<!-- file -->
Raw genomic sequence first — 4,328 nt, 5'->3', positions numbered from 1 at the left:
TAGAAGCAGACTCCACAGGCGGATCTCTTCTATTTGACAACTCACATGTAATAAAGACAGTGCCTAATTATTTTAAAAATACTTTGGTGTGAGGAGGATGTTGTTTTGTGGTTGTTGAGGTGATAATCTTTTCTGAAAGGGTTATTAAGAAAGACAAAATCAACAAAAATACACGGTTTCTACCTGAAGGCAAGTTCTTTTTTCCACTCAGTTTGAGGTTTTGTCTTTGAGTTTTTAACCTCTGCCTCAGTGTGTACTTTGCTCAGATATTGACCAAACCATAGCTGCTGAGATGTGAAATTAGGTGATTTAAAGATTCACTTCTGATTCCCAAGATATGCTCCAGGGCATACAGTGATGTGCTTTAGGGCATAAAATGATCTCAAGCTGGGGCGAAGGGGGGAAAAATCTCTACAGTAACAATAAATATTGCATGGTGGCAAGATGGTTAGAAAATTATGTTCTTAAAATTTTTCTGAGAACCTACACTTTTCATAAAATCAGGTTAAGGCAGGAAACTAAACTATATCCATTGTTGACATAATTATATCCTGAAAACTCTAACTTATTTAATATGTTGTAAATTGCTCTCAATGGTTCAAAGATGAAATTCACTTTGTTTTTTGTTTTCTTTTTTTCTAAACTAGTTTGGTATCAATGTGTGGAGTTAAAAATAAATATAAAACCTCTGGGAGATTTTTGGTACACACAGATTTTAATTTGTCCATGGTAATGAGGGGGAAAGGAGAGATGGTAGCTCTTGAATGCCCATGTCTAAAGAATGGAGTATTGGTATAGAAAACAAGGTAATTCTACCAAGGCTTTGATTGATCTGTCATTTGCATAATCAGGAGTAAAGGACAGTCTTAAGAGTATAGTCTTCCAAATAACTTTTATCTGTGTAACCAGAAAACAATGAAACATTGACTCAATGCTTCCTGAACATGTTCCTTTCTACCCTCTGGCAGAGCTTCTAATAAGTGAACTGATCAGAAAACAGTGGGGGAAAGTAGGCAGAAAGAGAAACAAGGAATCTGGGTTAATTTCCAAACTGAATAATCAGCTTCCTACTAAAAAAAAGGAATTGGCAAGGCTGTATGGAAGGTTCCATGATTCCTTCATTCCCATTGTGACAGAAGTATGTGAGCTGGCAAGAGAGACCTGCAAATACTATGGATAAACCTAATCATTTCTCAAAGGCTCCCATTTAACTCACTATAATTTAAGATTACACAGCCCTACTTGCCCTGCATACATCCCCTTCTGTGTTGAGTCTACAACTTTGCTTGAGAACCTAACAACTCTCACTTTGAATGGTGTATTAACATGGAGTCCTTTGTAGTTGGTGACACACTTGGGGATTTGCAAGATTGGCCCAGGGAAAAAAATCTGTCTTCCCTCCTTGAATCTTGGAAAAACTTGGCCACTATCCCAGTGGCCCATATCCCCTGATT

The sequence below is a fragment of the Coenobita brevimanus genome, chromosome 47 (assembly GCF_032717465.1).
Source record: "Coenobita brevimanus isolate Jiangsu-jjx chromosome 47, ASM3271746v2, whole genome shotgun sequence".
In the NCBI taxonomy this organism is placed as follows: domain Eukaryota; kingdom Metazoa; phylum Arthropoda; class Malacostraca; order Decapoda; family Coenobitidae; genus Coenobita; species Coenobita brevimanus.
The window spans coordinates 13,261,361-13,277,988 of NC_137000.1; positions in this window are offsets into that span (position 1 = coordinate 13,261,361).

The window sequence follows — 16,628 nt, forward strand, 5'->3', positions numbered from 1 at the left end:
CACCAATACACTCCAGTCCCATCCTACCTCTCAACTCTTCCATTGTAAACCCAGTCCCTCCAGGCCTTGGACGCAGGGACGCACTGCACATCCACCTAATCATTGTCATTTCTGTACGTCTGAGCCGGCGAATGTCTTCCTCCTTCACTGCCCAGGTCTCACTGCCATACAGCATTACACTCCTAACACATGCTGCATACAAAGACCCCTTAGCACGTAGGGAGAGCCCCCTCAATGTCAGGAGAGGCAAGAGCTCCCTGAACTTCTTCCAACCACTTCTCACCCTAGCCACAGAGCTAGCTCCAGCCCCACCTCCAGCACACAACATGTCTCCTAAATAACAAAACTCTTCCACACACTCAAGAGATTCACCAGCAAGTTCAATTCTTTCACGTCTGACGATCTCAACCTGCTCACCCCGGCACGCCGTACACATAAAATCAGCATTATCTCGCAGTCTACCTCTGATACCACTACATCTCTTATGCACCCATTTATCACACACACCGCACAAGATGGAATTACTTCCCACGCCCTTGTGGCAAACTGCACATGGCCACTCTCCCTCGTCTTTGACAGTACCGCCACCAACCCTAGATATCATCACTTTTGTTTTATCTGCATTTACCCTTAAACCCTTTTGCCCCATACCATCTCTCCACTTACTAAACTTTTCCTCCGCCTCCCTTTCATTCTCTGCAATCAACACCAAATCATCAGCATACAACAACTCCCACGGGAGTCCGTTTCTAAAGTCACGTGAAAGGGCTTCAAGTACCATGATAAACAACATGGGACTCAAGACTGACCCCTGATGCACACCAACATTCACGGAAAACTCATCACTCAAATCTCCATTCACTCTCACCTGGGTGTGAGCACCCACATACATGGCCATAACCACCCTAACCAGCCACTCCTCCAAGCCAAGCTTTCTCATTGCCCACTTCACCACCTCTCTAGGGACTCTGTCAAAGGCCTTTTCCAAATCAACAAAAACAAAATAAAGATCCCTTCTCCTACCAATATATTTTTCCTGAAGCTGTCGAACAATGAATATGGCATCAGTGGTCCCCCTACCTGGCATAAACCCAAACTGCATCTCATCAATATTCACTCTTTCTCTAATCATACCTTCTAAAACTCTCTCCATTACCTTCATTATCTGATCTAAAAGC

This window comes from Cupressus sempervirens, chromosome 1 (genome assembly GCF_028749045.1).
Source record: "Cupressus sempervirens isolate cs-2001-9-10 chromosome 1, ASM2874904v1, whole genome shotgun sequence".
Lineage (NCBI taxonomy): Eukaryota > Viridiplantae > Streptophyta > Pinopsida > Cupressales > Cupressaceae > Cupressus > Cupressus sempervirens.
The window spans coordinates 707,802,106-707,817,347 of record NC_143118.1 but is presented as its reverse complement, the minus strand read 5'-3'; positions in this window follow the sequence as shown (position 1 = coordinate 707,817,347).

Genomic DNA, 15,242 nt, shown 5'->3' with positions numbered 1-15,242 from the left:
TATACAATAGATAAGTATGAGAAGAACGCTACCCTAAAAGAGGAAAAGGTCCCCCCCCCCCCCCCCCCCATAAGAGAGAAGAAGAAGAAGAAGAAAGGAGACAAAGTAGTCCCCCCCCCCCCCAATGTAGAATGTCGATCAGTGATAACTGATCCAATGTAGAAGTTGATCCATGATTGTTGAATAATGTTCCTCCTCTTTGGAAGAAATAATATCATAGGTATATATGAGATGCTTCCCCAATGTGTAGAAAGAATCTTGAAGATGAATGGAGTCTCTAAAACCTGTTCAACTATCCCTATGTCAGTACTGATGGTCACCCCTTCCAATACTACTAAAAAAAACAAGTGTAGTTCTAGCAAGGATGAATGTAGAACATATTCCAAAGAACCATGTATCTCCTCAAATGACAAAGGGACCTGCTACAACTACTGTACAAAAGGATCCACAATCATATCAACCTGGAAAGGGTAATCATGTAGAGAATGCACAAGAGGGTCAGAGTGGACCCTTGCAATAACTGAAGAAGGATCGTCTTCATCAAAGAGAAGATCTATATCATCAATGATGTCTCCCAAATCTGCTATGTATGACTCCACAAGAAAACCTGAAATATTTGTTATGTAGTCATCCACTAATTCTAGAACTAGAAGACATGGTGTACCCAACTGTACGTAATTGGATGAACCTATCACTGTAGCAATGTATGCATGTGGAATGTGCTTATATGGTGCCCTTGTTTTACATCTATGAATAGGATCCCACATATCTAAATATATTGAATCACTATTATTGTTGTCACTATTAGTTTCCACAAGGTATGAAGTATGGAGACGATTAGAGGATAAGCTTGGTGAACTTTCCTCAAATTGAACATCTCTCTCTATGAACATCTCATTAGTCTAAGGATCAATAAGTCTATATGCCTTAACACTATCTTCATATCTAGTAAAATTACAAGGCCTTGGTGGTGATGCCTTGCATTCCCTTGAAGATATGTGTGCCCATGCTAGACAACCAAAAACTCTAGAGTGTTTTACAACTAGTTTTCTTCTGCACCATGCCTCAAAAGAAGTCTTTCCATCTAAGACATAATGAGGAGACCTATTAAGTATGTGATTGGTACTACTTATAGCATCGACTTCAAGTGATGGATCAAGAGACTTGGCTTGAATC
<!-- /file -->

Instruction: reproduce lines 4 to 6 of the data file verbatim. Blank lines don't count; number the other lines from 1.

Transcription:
Source record: "Coenobita brevimanus isolate Jiangsu-jjx chromosome 47, ASM3271746v2, whole genome shotgun sequence".
In the NCBI taxonomy this organism is placed as follows: domain Eukaryota; kingdom Metazoa; phylum Arthropoda; class Malacostraca; order Decapoda; family Coenobitidae; genus Coenobita; species Coenobita brevimanus.
The window spans coordinates 13,261,361-13,277,988 of NC_137000.1; positions in this window are offsets into that span (position 1 = coordinate 13,261,361).